22. Joslin, C. G., & Minter, S. P. (2011). Lesbian, gay, bisexual and transgender family law. Eagan: West.Google Scholar
  23. Kinkler, L. A., & Goldberg, A. E. (2011). Working with what we’ve got: perceptions of barriers and supports among small-metropolitan-area same-sex adopting couples. Family Relations, 60, 387–403.PubMedCentralPubMedCrossRefGoogle Scholar
  24. Mello, M. (2013, May 4). Iowa court: married same-sex parents must be on birth certificates. Los Angeles Times. Retrived from http://articles.latimes.com/2013/may/04/nation/la-na-nn-iowa-gay-marriage-birth-certificate-20130503.
  25. Moore, M. R., & Brainer, A. (2013). Race and ethnicity in the lives of sexual minority parents and their children. In A. Goldberg & K. Allen (Eds.), LGBT-parent families: innovations in research and implications for practice (pp. 133–148). New York: Springer.CrossRefGoogle Scholar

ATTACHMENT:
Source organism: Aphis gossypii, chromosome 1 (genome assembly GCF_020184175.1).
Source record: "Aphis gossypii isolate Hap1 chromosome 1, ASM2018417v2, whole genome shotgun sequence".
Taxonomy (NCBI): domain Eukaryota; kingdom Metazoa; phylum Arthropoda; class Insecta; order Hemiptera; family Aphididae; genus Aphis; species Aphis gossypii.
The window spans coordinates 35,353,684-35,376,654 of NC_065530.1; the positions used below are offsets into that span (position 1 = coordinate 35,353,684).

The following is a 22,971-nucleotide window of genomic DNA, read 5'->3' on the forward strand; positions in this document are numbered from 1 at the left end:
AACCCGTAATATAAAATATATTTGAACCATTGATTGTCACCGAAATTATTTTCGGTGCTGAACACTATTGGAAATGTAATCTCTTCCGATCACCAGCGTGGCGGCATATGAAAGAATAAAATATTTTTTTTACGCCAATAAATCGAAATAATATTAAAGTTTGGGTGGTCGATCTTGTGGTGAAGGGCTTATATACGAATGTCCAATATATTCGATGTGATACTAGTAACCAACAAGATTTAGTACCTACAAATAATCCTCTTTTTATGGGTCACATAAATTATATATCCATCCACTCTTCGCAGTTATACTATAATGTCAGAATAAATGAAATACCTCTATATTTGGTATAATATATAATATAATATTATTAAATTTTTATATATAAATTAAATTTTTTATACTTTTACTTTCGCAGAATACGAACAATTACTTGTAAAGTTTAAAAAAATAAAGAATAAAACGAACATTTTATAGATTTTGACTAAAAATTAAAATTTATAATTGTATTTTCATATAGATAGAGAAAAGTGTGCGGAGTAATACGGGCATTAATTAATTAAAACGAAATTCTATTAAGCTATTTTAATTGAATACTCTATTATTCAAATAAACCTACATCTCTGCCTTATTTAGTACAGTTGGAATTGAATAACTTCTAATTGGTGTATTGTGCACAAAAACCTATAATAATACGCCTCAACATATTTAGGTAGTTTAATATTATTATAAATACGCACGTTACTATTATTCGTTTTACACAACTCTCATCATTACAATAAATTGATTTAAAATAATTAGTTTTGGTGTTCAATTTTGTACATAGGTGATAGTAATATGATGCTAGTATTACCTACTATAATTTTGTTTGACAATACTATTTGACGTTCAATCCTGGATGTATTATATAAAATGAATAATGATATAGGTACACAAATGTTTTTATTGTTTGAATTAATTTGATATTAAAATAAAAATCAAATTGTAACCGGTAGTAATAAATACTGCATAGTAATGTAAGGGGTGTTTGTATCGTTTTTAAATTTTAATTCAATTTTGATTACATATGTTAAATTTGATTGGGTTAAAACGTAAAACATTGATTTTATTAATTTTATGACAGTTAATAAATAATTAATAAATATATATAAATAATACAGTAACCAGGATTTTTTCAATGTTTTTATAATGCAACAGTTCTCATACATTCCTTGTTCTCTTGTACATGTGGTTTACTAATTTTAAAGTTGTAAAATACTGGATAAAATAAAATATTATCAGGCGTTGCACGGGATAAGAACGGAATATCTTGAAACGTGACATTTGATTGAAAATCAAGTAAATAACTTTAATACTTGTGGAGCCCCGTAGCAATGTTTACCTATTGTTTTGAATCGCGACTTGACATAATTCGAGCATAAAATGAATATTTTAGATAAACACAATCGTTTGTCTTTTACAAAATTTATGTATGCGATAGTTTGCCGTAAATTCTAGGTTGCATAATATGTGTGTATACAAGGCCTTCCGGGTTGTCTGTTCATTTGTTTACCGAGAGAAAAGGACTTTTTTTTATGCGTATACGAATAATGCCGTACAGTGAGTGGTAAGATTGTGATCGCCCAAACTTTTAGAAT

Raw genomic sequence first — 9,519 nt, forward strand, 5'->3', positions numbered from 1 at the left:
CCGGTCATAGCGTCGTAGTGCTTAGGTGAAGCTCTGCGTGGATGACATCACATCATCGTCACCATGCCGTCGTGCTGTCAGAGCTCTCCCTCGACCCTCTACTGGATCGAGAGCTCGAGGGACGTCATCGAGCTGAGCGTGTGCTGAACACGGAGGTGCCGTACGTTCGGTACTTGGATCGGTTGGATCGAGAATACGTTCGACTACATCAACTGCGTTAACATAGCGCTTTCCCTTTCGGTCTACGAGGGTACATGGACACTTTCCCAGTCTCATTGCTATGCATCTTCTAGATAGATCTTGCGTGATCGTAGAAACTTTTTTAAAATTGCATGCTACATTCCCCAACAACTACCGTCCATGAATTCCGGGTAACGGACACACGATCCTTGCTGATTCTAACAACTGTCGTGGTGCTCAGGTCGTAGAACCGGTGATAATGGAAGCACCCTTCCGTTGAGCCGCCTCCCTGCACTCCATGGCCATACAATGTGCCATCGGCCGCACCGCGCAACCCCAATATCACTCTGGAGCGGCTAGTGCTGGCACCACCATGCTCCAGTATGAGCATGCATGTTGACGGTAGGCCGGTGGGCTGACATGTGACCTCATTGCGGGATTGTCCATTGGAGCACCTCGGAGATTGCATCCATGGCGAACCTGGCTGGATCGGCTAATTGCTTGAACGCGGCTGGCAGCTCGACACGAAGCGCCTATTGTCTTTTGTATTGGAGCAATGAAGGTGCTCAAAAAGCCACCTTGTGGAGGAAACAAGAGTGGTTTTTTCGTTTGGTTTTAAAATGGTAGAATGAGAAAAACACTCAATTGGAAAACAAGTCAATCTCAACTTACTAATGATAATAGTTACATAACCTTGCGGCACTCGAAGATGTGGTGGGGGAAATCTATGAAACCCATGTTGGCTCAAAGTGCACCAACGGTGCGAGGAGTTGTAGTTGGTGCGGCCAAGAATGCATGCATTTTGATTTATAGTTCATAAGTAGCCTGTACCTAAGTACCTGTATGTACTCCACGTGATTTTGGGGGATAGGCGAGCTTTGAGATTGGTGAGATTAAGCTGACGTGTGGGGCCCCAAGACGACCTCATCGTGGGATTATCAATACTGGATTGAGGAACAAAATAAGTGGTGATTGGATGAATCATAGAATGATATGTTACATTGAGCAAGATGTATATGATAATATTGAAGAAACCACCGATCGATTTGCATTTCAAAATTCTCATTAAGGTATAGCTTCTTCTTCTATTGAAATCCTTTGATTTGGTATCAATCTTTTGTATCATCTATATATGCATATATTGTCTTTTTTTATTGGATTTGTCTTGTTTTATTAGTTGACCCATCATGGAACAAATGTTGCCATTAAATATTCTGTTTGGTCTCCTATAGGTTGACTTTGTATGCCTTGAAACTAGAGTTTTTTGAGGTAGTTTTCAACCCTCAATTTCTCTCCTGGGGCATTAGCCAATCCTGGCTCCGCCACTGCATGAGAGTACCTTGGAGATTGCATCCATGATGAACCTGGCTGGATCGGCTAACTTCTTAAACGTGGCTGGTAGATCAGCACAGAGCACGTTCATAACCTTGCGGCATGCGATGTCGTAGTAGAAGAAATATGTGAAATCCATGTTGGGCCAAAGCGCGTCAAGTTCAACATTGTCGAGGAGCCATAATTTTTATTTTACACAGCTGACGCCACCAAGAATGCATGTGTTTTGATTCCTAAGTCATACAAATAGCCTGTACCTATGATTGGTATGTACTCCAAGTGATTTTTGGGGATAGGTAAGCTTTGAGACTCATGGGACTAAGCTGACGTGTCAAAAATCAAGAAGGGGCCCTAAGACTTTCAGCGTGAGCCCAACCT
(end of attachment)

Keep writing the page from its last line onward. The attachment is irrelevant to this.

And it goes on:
26. Moore, M. R., & Stambolis-Ruhstorfer, M. (2013). LGBT sexuality and families at the start of the twenty-first century. Annual Review of Sociology, 39, 491–507.CrossRefGoogle Scholar
  27. National Center for Lesbian Rights. (2014). Legal recognition of LGBT families.Google Scholar
  28. Nelson, S. K., Kushlev, K., & Lyubomirsky, S. (2014). The pains and pleasures of parenting: when, why, and how is parenthood associated with more or less well-being? Psychological Bulletin, 140, 846–895.PubMedCrossRefGoogle Scholar
  29. NOLO Law for all. (2014). Parenting for unmarried couples FAQ. http://www.nolo.com/legal-encyclopedia/parenting-unmarried-couples-faq-29095.html
  30. Oswald, R., & Kuvalanka, K. (2008). Same-sex couples: legal complexities. Journal of Family Issues, 29(8), 1051–1066.CrossRefGoogle Scholar
  31. Padavic, I., & Butterfield, J. (2011). Mothers, fathers, and “mathers”: negotiating a lesbian co-parental identity. Gender and Society, 25, 176–196.CrossRefGoogle Scholar
  32. Patterson, C., & Riskind, R. G. (2010). To be a parent: issues in family formation among gay and lesbian adults. Journal of GLBT Family Studies, 6, 326–340.CrossRefGoogle Scholar